VA Secretary: Vets Waiting For Health Care is Like Waiting in Line at Disney

If a government official philosophizes over the importance of waiting time for his services, you might think he’d make a comparison with something like TSA security lines in airports.  Or even the waiting time to talk to a Social Security representative or a postal clerk.

But Veterans Affairs Secretary Robert McDonald chose a different analogy on Monday, during a breakfast with reporters hosted by the Christian Science Monitor.

Robert McDonald on Monday compared the length of time veterans wait to receive health care at the VA to the length of time people wait for rides at Disneyland, and said his agency shouldn’t use wait times as a measure of success because Disney doesn’t either.

“When you got to Disney, do they measure the number of hours you wait in line? Or what’s important? What’s important is, what’s your satisfaction with the experience?” McDonald said Monday during a Christian Science Monitor breakfast with reporters. “And what I would like to move to, eventually, is that kind of measure.”

There is, of course, a key difference between Mr. McDonald’s services and Disney’s.  Far more of Disney’s customers are still alive at the time services are finally made available to them.

The “kind of measure” McDonald is looking for is just dandy when the customer is around to be polled about satisfaction afterward.  When nearly 30% of the customers perish before receiving the services, not so much.

More than 238,000 of the 847,000 veterans in the pending backlog for health care through the Department of Veterans Affairs have already died, according to an internal VA document provided to The Huffington Post.

Scott Davis, a program specialist at the VA’s Health Eligibility Center in Atlanta and a past whistleblower on the VA’s failings, provided HuffPost with an April 2015 report titled “Analysis of Death Services,” which reviews the accuracy of the VA’s veteran death records. The report was conducted by staffers in the VA Health Eligibility Center and the VA Office of Analytics. …

As of April, there were 847,822 veterans listed as pending for enrollment in VA health care. Of those, 238,657 are now deceased, meaning they died after they applied for, but never got, health care.

An update three months later suggested that more than a third of veterans died while waiting for VA health services.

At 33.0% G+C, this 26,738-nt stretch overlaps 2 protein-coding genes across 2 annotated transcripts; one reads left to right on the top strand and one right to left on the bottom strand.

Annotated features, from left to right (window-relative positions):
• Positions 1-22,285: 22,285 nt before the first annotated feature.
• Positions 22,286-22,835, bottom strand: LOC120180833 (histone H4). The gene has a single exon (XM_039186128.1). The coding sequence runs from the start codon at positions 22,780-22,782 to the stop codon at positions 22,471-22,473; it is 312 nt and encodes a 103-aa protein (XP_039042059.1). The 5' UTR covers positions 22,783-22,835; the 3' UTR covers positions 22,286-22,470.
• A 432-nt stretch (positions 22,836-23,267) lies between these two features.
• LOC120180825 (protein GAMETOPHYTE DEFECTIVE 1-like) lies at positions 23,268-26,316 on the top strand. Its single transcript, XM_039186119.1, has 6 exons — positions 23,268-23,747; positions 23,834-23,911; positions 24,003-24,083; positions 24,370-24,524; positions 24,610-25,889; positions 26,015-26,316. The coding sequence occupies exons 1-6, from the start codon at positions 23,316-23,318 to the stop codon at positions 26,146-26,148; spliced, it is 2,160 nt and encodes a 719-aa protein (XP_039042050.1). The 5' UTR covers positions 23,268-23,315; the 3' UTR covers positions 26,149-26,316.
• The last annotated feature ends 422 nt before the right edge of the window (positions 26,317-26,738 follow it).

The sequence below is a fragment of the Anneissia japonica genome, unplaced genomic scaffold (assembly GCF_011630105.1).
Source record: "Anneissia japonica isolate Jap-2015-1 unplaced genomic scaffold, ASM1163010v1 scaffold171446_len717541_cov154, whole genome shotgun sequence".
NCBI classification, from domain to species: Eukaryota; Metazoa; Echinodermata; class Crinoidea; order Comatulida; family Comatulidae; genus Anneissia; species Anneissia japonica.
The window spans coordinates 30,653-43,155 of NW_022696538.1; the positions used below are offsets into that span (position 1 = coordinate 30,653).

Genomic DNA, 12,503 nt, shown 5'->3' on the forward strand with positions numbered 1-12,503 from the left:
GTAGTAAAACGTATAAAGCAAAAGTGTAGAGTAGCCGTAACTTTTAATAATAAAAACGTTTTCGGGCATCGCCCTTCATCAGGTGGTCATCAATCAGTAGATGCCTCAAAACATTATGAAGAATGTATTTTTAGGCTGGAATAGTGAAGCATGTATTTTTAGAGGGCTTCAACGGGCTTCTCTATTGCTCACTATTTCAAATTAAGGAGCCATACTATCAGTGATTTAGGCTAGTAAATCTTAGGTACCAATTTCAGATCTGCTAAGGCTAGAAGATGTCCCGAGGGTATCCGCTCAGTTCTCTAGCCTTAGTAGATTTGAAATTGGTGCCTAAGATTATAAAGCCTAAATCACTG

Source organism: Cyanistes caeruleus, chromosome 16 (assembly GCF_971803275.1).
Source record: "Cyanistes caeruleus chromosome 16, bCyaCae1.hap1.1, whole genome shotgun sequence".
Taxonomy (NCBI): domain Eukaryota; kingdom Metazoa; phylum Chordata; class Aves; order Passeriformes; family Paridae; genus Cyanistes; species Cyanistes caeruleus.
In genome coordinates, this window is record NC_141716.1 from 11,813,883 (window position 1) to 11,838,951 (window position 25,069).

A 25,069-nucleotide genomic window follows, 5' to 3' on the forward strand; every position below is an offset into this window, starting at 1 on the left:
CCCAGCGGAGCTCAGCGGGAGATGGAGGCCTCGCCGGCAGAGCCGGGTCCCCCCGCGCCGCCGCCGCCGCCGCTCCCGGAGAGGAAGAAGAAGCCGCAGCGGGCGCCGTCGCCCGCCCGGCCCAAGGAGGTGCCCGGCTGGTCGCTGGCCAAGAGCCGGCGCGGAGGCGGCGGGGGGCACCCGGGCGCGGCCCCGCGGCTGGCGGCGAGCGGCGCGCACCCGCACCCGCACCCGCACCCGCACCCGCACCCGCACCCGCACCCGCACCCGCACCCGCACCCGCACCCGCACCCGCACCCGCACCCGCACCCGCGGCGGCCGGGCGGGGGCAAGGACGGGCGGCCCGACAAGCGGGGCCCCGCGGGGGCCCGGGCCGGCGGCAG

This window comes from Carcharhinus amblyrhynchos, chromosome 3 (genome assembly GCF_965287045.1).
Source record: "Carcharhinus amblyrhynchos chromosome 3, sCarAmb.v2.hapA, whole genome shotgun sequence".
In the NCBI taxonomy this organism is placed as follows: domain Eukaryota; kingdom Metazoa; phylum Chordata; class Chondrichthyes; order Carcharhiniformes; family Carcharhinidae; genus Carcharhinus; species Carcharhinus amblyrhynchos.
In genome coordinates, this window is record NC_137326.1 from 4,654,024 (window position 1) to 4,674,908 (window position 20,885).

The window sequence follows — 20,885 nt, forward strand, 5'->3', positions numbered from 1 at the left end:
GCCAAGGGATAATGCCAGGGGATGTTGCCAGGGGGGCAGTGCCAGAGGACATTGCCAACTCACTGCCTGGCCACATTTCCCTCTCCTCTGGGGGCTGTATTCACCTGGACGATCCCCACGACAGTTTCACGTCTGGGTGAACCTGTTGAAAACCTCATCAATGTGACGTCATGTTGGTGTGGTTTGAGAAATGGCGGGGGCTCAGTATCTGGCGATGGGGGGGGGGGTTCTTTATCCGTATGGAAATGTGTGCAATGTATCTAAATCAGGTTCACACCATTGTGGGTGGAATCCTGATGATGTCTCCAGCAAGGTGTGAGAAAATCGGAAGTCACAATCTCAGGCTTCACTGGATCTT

Paul Ryan alertly pointed this out in a tweet after news of McDonald’s clever analogy broke.

This is not make-believe, Mr. Secretary. Veterans have died waiting in those lines.

— Paul Ryan (@SpeakerRyan) May 23, 2016


Of course, who knows for sure?  VA offices have been exposed for cooking their books to hide true waiting times for thousands of veterans.  There could be more than 307,000 who died while on a waiting list that, as of September 2015, reportedly had 850,000 on it.

McDonald’s cavalier approach is in the fine tradition of Ms. Germaine Clarno, a former federal employee and union president, who didn’t notify Republicans in a Republican-controlled Congress about the problems she knew of at the VA.  Why?  Because…they’re Republicans.  A helpful Democrat then crafted the excuse for her that she, as a union official, would get a “frosty reception” if she took the VA’s problems to Republicans.

Now, she did report the problems to Congressional Democrats.  They were in the happy position of being able to shrug and blame their apathy on Republicans.  Ms. Clarno now feels remorse, speculating that if she had swallowed the bitter pill of talking to Republicans, she might have saved a few lives.  Read the story at the link above if you’re incredulous about this.

Veterans who die waiting for medical care may be better off than the one who was beaten to death by a VA nurse in Louisiana.  The nurse has been kept on the VA payroll since the incident in 2013 (his trial scheduled for March 2016 was delayed until September 2016).

But if the veteran body count is regrettable, at least the VA has been forward-leaning and money-spending about installing solar panels at its facilities.

In his final State of the Union address in January, President Obama cited veterans’ health servicesas one of his administration’s signal successes. (Emphasis added.)

“In fact, it’s in that spirit that we have made progress these past seven years,” Obama said. “That’s how we recovered from the worst economic crisis in generations. That’s how we reformed our health care system, and reinvented our energy sector. That’s how we delivered more care and benefits to our troops coming home and our veterans, and how we secured the freedom in every state to marry the person we love.”

Disney should have such successes on its record.

Written by J. E. Dyer and cross-posted at Liberty Unyielding

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